It was an excellent week for the UNB Varsity Reds and the McGill Redmen. The Varsity Reds beat the StFX X-Men 6-3 at home in the first game of the best-of-three Atlantic University Sport final last Monday night behind two goals from Cam Brace, then finished the sweep off on the road with a 5-0 win Wednesday, fueled by a 19-save shutout from AUS playoff MVP Alex Dubeau. Dubeau said afterwards this was about the team’s character and experience:
“It takes leadership, it takes character, and that’s what we have. We got guys who have won in the past and they brought it tonight, they were really sharp and I felt pretty good, so that’s a good combination.”
That marked UNB’s 15th AUS men’s hockey title overall, but their first since 2015, and it paved the way for them to earn the top seed at this week’s University Cup national championships, which they’ll host in Fredericton. Meanwhile, the Redmen will be the third seed there after claiming their 18th Queen’s Cup as OUA champions with a 5-1 win over the Brock Badgers Saturday, led by two goals from Samuel Tremblay. That was McGill’s first Queen’s Cup victory since 2012, and their fifth in the last 11 years; their previous 13 came between 1903 and 1946.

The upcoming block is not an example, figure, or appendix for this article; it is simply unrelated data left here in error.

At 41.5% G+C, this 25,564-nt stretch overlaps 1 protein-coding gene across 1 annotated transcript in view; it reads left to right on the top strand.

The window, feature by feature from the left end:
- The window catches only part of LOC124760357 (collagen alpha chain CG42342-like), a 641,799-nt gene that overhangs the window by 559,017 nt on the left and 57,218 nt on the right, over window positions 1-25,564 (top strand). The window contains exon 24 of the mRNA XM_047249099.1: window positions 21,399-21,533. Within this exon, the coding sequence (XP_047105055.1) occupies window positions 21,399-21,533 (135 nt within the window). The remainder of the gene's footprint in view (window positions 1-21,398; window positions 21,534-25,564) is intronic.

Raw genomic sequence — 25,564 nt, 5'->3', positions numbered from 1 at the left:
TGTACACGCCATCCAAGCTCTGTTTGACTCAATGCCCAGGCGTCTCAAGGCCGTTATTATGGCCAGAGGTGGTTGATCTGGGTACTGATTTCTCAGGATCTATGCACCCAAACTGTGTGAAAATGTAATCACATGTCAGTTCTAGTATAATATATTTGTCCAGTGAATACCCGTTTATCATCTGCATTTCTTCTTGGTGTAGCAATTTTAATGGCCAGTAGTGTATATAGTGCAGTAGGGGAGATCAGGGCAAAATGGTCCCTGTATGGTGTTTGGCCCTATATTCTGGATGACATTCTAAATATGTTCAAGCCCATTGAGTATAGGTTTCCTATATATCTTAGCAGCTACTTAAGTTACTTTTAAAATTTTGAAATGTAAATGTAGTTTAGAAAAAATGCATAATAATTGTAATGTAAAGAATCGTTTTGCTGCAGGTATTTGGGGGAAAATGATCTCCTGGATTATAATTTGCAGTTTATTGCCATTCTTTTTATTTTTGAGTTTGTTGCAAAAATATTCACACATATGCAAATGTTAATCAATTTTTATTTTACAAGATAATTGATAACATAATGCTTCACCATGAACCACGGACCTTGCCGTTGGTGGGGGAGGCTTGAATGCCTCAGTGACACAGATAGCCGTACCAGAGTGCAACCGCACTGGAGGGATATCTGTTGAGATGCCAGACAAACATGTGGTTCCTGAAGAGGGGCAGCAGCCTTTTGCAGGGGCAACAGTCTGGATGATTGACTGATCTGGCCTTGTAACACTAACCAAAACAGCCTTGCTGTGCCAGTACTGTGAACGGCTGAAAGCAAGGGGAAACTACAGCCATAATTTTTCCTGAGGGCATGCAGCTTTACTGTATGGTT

The field for this week’s University Cup is set, with the Acadia Axemen and Concordia Stingers claiming the seventh and eighth seeds respectively after taking bronze in their conferences. Acadia edged the Saint Mary’s Huskies in a best-of-three AUS series, winning 6-3 at home, then losing 3-2 on the road before winning 6-1 at home. Concordia beat the York Lions 3-2 in the OUA bronze-medal game. Those teams will join the top-seeded Varsity Reds, the second-seeded Alberta Golden Bears (who won the Canada West title last week), the third-seeded Redmen, the fourth-seeded Badgers, the fifth-seeded X-Men, and the sixth-seeded Saskatchewan Huskies.
Rams continue perfect season with first Quigley Cup, take final berth at nationals
The field for this week’s 2018 U SPORTS Women’s Volleyball Championship presented by Hôtel Universel Québec, hosted by Laval Rouge et Or in Quebec City, was all set ahead of this week except for the one OUA berth. That berth will be claimed by the Ryerson Rams, who went 19-0 this regular season and then made a run through the playoffs, culminating with the OUA Final Four they hosted this weekend. There, the Rams picked up a four-set win (21-25, 25-16, 25-18, 25-16) over the Western Mustangs in the semifinals Friday and then claimed their first-ever OUA championship after another four-set win (27-29, 25-18, 25-19, 25-15) over the McMaster Marauders Saturday, led by 12 kills and 10 blocks from fourth-year middle hitter Theanna Vernon.
At nationals, the Rams will be the fourth seed. They’ll join the top-seeded Calgary Dinos (the Canada West champions), the second-seeded Montreal Carabins (the RSEQ champions), the third-seeded UBC Thunderbirds, the fifth-seeded UBC Okanagan Heat, the sixth-seeded Dalhousie Tigers, the seventh-seeded Alberta Pandas and the eighth-seeded host Rouge et Or.